It's how that split came about that may linger in the Canadiens' minds for a couple of days.
Montreal did not lose in regulation time once in 42 games when it led after two periods, going 35-0-3 in the regular season and 4-0-0 in the Stanley Cup Playoffs entering Game 2 on Saturday.
The Canadiens were 10 minutes away from making that 43 games and 5-0-0 in the playoffs, but a 3-1 lead turned into a 5-3 loss in a matter of minutes, and now Montreal is left to wonder what might have been.
The best-of-7 series is tied 1-1 with Game 3 on Tuesday at Bell Centre (7 p.m. ET; NBCSN, CBC, RDS).
"It would have been nice, honestly," Canadiens coach Michel Therrien said. "It would have been nice to be in the position to pick up two games here. It would have been a great accomplishment. We have to look at the big picture, winning the first game here.
"We are going home and we know that if we play our game we will get chances."
In contrast to Game 1, when they were outclassed up and down the ice by the Bruins in a 4-3 double-overtime victory, the Canadiens were the better team Saturday. They took care of the puck better than the Bruins and got two power-play goals from Thomas Vanek, who had scored once in his first five games of the playoffs.
In each game at TD Garden, goaltender Carey Price was outstanding. He allowed seven goals but gave the Canadiens an opportunity to take the lead, which they failed to hold.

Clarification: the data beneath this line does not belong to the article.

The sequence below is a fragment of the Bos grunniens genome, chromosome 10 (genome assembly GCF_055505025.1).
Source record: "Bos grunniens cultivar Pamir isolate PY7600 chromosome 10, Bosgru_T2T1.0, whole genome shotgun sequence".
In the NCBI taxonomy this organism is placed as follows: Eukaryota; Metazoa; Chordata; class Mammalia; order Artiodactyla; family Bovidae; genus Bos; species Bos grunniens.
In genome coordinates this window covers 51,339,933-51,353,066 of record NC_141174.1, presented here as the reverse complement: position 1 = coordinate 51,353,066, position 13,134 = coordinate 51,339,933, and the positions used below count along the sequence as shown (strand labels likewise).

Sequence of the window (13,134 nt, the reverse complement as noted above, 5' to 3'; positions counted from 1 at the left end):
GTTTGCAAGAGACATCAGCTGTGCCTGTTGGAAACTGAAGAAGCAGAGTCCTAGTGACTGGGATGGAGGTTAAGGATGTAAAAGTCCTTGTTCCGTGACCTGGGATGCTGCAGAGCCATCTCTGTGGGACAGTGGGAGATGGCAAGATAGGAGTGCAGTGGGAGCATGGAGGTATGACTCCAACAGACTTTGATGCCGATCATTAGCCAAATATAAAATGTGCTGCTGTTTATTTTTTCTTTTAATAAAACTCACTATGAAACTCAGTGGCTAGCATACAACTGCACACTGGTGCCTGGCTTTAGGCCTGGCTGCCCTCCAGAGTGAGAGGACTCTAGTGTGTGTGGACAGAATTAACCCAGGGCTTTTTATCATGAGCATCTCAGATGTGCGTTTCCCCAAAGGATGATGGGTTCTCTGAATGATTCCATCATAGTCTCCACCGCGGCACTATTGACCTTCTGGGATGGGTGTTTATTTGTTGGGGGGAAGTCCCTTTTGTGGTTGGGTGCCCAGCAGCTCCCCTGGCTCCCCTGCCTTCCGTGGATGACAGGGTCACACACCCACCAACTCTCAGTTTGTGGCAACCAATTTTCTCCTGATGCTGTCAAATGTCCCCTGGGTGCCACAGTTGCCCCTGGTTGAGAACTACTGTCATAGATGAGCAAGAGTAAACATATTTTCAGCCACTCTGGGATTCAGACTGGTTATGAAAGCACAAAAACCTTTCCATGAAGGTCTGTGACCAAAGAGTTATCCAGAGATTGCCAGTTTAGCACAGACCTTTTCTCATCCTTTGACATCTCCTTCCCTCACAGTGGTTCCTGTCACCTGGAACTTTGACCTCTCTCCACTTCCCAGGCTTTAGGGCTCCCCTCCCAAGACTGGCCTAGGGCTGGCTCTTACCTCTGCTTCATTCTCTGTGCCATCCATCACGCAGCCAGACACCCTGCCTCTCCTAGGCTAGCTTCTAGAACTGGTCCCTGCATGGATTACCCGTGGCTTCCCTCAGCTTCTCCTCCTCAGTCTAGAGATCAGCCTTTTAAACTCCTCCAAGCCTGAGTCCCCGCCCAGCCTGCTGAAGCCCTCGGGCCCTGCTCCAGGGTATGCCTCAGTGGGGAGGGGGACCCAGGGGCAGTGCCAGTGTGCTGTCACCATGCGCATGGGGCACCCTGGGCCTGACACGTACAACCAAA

Price was almost defiant after the game Saturday, stating that the Canadiens will not dwell on how suddenly they blew a two-goal lead in a playoff game, and will instead focus on taking care of home ice.
"Winners regroup and realize the situation they're in," Price said. "I thought we did an excellent job so far. We came and did what we wanted to do, split these two games. Now we're going to move forward and take it to them on home ice."
The two-goal game was a relief for Vanek, who was removed from Montreal's top line for a large chunk of Game 1 and was called out by Therrien prior to Game 2.
"Work ethic is not negotiable, attitude is not negotiable and competing is not negotiable," Therrien said Saturday morning when asked about Vanek. "This is something we ask from every player on our hockey team. We have to make sure everyone brings those elements every single shift. That's the way I see it. It's not about one player, because you can't judge a player with points, or goals.
"As a coach, sometimes I have to make adjustments regarding those things that are not negotiable."
Vanek responded by tipping home two P.K. Subban point shots on the power play at 18:09 of the second and 6:30 of the third to give Montreal that 3-1 lead, one that disintegrated over the final half of the third period.
"It feels good to contribute, especially at that time of the game with the penalties they were taking," Vanek said. "It was good to get the lead. After we made it 3-1, I thought we played well after that, but that one goal just kind of turned the momentum.
"That's a good team. They know how to win. They didn't quit, they just kept believing in themselves. We got the lead we wanted and just gave it away."